REVIEW: Ellen Burstyn, John Glover enliven ‘The Atmosphere of Memory’

John Glover and Ellen Burstyn in 'The Atmosphere of Memory' -- Photo courtesy of Monique Carboni

The Labyrinth Theater Company has presented many great theatrical experiences over the last 20 years. From The Motherfucker with the Hat to Jack Goes Boating, this boutique presenter of drama knows how to play with the big boys.

The company’s latest effort is The Atmosphere of Memory, a strangely effective comedy-drama from David Bar Katz. Presented at the strangely effective Bank Street Theater on Manhattan’s West Side, the two-act play features the wondrous acting talents of Ellen Burstyn, John Glover and Max Cassella.

Jon (Cassella) is on a mission: Using his playwrighting skills, he’s determined to discover lost clues about his unorthodox upbringing. To achieve this goal, he’s decided to write a memory play for Broadway that is a crazy mishmash of genres and styles. From musical sequences to scenes where the characters speak with needless foreign accents, the play-within-a-play is a scatterbrain look into the writer’s tortured past.

Making this personal production even more personal is the fact that Jon has cast his mother, Claire (Burstyn), in the lead role. Suddenly, fact and fiction are melding together, and Jon can’t tell the difference between reality and what’s intended to be on stage. Can a writer find answers within the written word?

Trying to disrupt the proceedings is Jon’s crazy father, Murray (Glover), who drinks too much, jokes too much and speaks the truth with an unfiltered tongue. Jon’s sister, Esther (Melissa Ross), is also a little disturbed by the images she sees in her brother’s new play. Is he really describing reality or heightening the family’s troubled history for the paying public?

This plot description doesn’t quite take into account the fact that Jon’s family is the definition of dysfunctional. While his mother’s head is in the clouds, his father’s destructive path consumes almost every other character. We come to learn many uneasy truths about this clan of oddities. Here’s one: When Esther menstruated for the first time, her mother decided to hang the bloody sheet outside for the neighbors to see.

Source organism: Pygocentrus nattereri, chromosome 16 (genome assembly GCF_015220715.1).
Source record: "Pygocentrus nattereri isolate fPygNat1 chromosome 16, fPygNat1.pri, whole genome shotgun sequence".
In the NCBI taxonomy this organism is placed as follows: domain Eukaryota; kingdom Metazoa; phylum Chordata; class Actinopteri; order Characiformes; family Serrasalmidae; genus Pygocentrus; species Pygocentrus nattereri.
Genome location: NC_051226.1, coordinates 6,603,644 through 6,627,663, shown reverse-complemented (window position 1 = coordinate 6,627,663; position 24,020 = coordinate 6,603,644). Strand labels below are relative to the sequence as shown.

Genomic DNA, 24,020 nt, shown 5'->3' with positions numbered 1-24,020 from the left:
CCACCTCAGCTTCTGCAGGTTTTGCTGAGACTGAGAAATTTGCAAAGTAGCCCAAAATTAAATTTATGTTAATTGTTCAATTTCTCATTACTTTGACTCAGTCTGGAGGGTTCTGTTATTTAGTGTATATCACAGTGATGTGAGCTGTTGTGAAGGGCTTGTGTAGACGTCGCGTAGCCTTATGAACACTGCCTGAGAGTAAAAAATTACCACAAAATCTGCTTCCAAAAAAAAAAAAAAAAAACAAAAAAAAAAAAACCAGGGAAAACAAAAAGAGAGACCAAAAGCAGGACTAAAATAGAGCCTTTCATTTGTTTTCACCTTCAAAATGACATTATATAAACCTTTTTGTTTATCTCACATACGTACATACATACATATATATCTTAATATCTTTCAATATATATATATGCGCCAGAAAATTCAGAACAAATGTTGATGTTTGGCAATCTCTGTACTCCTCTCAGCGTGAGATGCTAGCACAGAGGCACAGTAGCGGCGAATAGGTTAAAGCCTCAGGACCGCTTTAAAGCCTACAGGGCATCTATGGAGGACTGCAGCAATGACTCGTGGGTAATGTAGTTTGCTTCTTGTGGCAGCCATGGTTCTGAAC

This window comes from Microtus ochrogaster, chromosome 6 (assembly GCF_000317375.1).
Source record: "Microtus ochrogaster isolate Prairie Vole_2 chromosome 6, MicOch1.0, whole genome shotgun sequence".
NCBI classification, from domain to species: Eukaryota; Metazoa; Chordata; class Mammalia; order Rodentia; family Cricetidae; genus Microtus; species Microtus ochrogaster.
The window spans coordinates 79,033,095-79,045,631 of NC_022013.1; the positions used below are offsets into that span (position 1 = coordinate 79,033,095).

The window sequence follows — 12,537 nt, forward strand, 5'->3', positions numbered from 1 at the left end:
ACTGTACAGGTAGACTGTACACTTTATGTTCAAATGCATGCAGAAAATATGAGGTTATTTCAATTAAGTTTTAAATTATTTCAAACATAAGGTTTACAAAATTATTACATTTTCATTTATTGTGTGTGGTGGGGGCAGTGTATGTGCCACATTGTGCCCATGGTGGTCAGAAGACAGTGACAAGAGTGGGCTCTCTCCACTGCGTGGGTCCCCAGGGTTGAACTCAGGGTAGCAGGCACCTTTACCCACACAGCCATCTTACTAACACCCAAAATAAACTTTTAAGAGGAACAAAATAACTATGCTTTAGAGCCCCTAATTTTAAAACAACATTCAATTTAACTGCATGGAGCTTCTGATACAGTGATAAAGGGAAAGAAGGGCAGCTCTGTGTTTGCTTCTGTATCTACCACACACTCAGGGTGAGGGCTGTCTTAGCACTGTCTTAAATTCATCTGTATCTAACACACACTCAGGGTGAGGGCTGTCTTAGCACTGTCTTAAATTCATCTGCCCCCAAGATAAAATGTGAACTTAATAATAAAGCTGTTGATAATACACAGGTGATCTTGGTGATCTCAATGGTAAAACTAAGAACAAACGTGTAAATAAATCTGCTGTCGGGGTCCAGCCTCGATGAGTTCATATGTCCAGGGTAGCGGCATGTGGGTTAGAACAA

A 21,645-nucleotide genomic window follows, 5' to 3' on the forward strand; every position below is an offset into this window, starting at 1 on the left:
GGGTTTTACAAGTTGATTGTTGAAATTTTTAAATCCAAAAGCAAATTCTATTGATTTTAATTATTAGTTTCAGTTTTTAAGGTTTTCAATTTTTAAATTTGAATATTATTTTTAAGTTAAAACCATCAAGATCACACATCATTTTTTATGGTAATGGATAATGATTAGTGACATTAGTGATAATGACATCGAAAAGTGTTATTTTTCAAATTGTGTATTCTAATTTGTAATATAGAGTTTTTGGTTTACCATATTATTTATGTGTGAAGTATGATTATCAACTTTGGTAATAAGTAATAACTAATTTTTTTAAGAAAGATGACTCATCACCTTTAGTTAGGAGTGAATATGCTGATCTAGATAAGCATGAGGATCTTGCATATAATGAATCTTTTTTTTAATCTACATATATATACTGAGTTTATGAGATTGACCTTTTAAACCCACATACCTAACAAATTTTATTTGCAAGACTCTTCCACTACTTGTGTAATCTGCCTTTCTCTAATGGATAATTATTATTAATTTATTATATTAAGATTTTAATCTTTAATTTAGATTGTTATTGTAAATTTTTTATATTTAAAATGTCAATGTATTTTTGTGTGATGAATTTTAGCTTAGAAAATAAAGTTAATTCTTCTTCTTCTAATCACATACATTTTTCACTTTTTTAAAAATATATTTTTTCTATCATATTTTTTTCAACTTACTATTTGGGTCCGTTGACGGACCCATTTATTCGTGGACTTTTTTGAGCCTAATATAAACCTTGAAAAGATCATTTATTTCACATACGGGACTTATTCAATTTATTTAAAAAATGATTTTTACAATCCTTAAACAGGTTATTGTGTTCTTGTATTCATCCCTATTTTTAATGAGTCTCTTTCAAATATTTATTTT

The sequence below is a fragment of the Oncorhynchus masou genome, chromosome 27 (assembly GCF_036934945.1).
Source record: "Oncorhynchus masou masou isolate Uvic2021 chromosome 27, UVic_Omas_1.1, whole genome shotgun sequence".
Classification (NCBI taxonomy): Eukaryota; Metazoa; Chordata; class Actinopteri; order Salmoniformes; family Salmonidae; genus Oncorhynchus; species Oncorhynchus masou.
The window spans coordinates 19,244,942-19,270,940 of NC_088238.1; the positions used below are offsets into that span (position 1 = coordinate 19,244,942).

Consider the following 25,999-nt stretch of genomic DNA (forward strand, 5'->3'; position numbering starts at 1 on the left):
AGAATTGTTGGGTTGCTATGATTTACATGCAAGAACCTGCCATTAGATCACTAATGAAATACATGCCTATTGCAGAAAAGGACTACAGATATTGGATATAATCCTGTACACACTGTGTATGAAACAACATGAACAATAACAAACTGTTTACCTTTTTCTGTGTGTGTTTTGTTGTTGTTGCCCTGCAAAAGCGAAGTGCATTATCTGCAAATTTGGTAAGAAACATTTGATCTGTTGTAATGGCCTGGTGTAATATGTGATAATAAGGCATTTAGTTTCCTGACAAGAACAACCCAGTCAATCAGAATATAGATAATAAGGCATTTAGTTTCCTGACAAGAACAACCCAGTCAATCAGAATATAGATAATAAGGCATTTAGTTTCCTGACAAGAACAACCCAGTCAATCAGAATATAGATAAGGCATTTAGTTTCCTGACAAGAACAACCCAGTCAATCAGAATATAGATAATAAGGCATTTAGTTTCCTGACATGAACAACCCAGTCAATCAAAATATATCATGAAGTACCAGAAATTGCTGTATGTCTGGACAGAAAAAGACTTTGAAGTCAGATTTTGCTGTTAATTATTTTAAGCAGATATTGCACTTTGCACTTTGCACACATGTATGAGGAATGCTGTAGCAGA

Papa is no better. He refuses to give Jon what he dearly wants: affection, sanity, comfort, fatherly love, guidance.

When watching The Atmosphere of Memory, one needs to leave all reason at the door. Sitting in the tiny Bank Street Theater, taking in David Gallo’s scattered sceneic design, I never once thought this family actually existed outside the constructs of Katz’ mind. There are too many unbelievable situations and assumptions. In this play about theater, everything and everyone seems too theatrical.

But reality aside, the humor is enjoyable. Burstyn finds the right balance between motherly adoration and flimsy passivity. This acting legend bites into her role and finds a real character, even if some of the lines she needs to speak are too clever to be taken seriously.

Glover is the highlight. When he makes his grand entrance from stage left, one can immediately tell that this will be a memorable performance. He’s shabbily dressed; his hairy chest pokes out from an unbuttoned shirt; he’s got a perpetual 5-o’clock shadow and sardonic wit waiting at the ready. Don’t cross this hurricane’s path.

Cassella is also enjoyable as our protagonist. Even though Katz has him off to the side on too many occasions, the role is where we can find the drama in this dramedy. It’s Jon’s transition to full realization that becomes the main arc of the show.

Pam MacKinnon offers exquisite directorial flourishes throughout the 2-hour-15-minute evening. The intimate space paired with many scene changes feels like it could be a cause for creative air-traffic control. Luckily, the director keeps everything smooth and tight.

The same can’t be said for the play itself.

Katz has some superb one-liners and he writes sharp banter extremely well. However, The Atmosphere of Memory becomes too self-indulgent and overstays its welcome by about 15 minutes. He’s created original characters and placed them in the middle of a plot that is only semi-interesting. With a little more scalpel work, this Labryinth production could have equaled the excellence of its cast.

By John Soltes / Publisher /
  • The Atmosphere of Memory

  • Produced by Labyrith Theater Company

  • Written by David Bar Katz

  • Directed by Pam MacKinnon

  • Starring Ellen Burstyn, John Glover, Max Cassella, Kelley Curran, David Deblinger, Charles Goforth, Paul Kandel, Kelley Rae O’Donnell, Melissa Ross and Sidney Williams

  • Playing at the Bank Street Theater at 155 Bank St. in New York City.

  • Click here for more information. Tickets start at $45.

  • Running time: 135 minutes

  • Rating: ★★½☆

John Soltes

John Soltes is an award-winning journalist. His writing has appeared in The New York Times, Earth Island Journal, The Hollywood Reporter, New Jersey Monthly and at, among other publications. E-mail him at

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